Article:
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HORSE SHOE — Faced with eight residents who opposed a new Dollar General on U.S. 64 west of Banner Farm Road, the Henderson County Board of Commissioners booted a decision so the developer could do a traffic study.
The rezoning of the 1.7-acre vacant parcel from rural residential to community commercial zoning was unanimously recommended by the Henderson County Planning Board on Feb. 21. The applicant, Broadway Development Group, is seeking the rezoning so Dollar General can build a 2,100-square-foot store between Horse Shoe Baptist Church and Patton Place Drive.
Commissioners on Monday directed the developer, the Broadway Group, to undertake a thorough study of roads, traffic and hazards within a half-mile radius if it wants the board's approval. If the developer declines, chairman Charlie Messer said, the board will likely not take up the rezoning.
Commissioner Grady Hawkins agreed with residents who pointed out that the commissioners themselves had authorized the land-use plan based on communitywide meetings and recommendations by local residents.
"You had a community come together out there and plan their community," said Commissioner Grady Hawkins. The land-use change for the Dollar General would come less than four years later, outside a sizable commercial district and after the board had voted not to extend commercial zoning in November 2010. "I just can't support that with what we're looking at."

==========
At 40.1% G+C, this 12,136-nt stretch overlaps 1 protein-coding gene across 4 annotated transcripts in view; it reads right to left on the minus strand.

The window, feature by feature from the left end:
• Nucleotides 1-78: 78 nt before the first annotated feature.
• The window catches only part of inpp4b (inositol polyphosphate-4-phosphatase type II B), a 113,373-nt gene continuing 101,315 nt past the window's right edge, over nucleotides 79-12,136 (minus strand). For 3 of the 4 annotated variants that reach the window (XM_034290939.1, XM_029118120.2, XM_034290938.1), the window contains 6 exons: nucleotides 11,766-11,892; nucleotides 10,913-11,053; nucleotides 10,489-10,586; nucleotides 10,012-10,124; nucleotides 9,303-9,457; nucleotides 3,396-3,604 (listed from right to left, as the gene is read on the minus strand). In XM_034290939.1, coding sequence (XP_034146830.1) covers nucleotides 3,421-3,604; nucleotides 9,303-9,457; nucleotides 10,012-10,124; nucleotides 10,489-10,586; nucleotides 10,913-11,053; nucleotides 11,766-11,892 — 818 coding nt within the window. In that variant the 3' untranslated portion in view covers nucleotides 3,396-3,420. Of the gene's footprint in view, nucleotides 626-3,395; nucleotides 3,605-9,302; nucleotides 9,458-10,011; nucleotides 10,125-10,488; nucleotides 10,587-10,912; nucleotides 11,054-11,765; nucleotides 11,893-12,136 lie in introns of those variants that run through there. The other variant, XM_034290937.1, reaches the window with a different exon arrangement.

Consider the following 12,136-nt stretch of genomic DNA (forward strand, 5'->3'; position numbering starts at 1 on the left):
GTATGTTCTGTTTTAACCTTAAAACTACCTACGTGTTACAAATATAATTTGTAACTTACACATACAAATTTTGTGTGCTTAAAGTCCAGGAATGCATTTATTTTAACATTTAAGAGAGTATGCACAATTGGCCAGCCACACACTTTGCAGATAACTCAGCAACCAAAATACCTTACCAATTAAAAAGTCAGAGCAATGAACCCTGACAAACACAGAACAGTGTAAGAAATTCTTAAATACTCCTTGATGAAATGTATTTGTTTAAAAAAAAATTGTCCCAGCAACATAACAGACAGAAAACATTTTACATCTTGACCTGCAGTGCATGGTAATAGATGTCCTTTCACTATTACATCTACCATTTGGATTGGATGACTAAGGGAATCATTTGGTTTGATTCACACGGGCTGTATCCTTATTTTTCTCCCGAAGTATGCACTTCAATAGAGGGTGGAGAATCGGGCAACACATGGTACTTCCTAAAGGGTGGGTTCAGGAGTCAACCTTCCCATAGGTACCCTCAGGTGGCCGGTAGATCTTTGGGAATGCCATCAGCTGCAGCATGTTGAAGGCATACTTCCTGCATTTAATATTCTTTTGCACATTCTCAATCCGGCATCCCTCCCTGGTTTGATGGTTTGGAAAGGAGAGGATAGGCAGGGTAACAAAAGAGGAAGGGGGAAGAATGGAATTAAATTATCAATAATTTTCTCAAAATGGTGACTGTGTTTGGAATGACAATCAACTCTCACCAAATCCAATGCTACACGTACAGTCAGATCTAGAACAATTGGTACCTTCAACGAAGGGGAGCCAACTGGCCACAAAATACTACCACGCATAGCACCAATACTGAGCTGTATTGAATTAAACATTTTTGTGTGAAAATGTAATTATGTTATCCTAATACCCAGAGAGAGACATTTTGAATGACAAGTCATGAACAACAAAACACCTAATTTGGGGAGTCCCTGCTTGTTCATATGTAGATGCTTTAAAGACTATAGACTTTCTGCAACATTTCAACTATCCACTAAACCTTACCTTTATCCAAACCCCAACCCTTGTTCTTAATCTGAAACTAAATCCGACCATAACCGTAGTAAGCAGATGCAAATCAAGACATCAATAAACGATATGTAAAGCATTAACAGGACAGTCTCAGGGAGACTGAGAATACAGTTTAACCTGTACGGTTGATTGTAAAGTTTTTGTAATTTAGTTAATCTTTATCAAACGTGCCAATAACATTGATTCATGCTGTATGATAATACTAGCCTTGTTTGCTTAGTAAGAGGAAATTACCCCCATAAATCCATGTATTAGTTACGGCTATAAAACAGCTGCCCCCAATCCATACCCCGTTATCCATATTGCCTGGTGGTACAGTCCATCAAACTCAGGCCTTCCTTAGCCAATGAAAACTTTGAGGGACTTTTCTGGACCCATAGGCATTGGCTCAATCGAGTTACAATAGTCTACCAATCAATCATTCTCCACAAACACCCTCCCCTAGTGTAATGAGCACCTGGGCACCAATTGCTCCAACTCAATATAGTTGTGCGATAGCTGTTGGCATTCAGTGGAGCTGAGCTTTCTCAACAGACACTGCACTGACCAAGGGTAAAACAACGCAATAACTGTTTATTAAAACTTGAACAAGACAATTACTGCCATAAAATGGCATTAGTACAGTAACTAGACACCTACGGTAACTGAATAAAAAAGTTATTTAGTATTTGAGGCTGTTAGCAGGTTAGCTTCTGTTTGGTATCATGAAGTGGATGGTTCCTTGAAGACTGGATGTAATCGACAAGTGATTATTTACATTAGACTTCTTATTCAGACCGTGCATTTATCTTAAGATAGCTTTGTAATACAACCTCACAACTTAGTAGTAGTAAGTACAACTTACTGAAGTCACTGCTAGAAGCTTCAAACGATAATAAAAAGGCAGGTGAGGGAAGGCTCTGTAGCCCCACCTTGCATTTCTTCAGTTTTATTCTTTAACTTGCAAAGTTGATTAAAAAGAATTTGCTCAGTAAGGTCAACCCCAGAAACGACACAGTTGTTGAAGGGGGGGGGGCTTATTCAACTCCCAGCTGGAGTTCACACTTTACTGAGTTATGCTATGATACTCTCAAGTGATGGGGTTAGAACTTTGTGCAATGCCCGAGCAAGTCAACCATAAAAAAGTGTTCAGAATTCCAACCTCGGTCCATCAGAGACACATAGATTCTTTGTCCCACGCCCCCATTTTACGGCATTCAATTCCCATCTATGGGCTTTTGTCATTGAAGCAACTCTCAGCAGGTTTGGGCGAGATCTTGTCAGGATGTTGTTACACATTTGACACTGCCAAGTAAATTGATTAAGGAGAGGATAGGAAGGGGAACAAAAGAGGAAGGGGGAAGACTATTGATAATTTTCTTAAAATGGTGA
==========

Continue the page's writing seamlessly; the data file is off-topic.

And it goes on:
Planners recommended that the developer shield lighting so it does not interfere with nearby homes, orient the building to face the street with parking on the side and back and erect buffers between the store and residential uses.
Residents said they feared the store would make it more difficult to get in and out of Sunshine Drive and Patton Place Drive and would cause traffic to stack up beyond Banner Farm Road as westbound traffic waited to turn left into the store.
"I think we definitely need a traffic impact study from an appropriate engineer to determine what the traffic impact is going to be here," said Commissioner Tommy Thompson.
Hawkins said he was reluctant to rezone the land contrary to what the community had recommended.
"This is what they said they wanted their community to look like," he said. "I'm a little reluctant to go to this one little piece and start picking on it." The sale of beer and wine may be out of the board's hands. "If it's approved, it's approved for whatever's allowed, and we just voted to have a wet county," he said.
Commissioners gave the developer 10 days to decide whether it would complete a traffic study and 90 days to do the study.
Melissa Ballard, the due diligence coordinator for Broadway, said the DOT had issued a driveway permit. DOT District Engineer Steve Cannon said that was not yet the case. The driveway permit is contingent on the Board of Commissioners approving the rezoning, he said.